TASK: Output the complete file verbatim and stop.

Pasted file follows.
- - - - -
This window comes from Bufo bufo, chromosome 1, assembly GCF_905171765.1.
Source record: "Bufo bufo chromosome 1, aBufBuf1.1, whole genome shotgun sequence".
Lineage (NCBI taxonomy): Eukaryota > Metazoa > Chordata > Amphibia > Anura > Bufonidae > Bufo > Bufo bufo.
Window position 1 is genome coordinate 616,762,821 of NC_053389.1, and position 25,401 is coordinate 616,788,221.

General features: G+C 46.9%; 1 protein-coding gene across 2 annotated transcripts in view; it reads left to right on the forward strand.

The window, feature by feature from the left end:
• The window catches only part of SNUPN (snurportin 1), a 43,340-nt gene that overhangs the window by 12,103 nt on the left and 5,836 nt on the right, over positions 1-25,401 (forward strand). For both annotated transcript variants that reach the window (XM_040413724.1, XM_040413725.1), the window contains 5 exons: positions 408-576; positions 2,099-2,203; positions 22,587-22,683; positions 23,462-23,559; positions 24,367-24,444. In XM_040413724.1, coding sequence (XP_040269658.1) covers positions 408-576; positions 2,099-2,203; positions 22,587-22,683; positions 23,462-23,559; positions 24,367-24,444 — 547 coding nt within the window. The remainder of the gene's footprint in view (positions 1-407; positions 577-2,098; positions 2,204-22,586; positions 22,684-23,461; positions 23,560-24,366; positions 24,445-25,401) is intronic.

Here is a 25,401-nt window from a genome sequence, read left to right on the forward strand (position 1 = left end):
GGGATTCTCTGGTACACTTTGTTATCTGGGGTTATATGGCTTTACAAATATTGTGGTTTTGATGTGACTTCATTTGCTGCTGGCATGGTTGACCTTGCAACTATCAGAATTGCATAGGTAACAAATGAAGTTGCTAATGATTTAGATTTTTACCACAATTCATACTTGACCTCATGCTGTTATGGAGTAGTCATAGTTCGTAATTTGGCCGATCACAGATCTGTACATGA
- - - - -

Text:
This window comes from Bufo bufo, chromosome 1, assembly GCF_905171765.1.
Source record: "Bufo bufo chromosome 1, aBufBuf1.1, whole genome shotgun sequence".
Lineage (NCBI taxonomy): Eukaryota > Metazoa > Chordata > Amphibia > Anura > Bufonidae > Bufo > Bufo bufo.
Window position 1 is genome coordinate 616,762,821 of NC_053389.1, and position 25,401 is coordinate 616,788,221.

General features: G+C 46.9%; 1 protein-coding gene across 2 annotated transcripts in view; it reads left to right on the forward strand.

The window, feature by feature from the left end:
• The window catches only part of SNUPN (snurportin 1), a 43,340-nt gene that overhangs the window by 12,103 nt on the left and 5,836 nt on the right, over positions 1-25,401 (forward strand). For both annotated transcript variants that reach the window (XM_040413724.1, XM_040413725.1), the window contains 5 exons: positions 408-576; positions 2,099-2,203; positions 22,587-22,683; positions 23,462-23,559; positions 24,367-24,444. In XM_040413724.1, coding sequence (XP_040269658.1) covers positions 408-576; positions 2,099-2,203; positions 22,587-22,683; positions 23,462-23,559; positions 24,367-24,444 — 547 coding nt within the window. The remainder of the gene's footprint in view (positions 1-407; positions 577-2,098; positions 2,204-22,586; positions 22,684-23,461; positions 23,560-24,366; positions 24,445-25,401) is intronic.

Here is a 25,401-nt window from a genome sequence, read left to right on the forward strand (position 1 = left end):
GGGATTCTCTGGTACACTTTGTTATCTGGGGTTATATGGCTTTACAAATATTGTGGTTTTGATGTGACTTCATTTGCTGCTGGCATGGTTGACCTTGCAACTATCAGAATTGCATAGGTAACAAATGAAGTTGCTAATGATTTAGATTTTTACCACAATTCATACTTGACCTCATGCTGTTATGGAGTAGTCATAGTTCGTAATTTGGCCGATCACAGATCTGTACATGA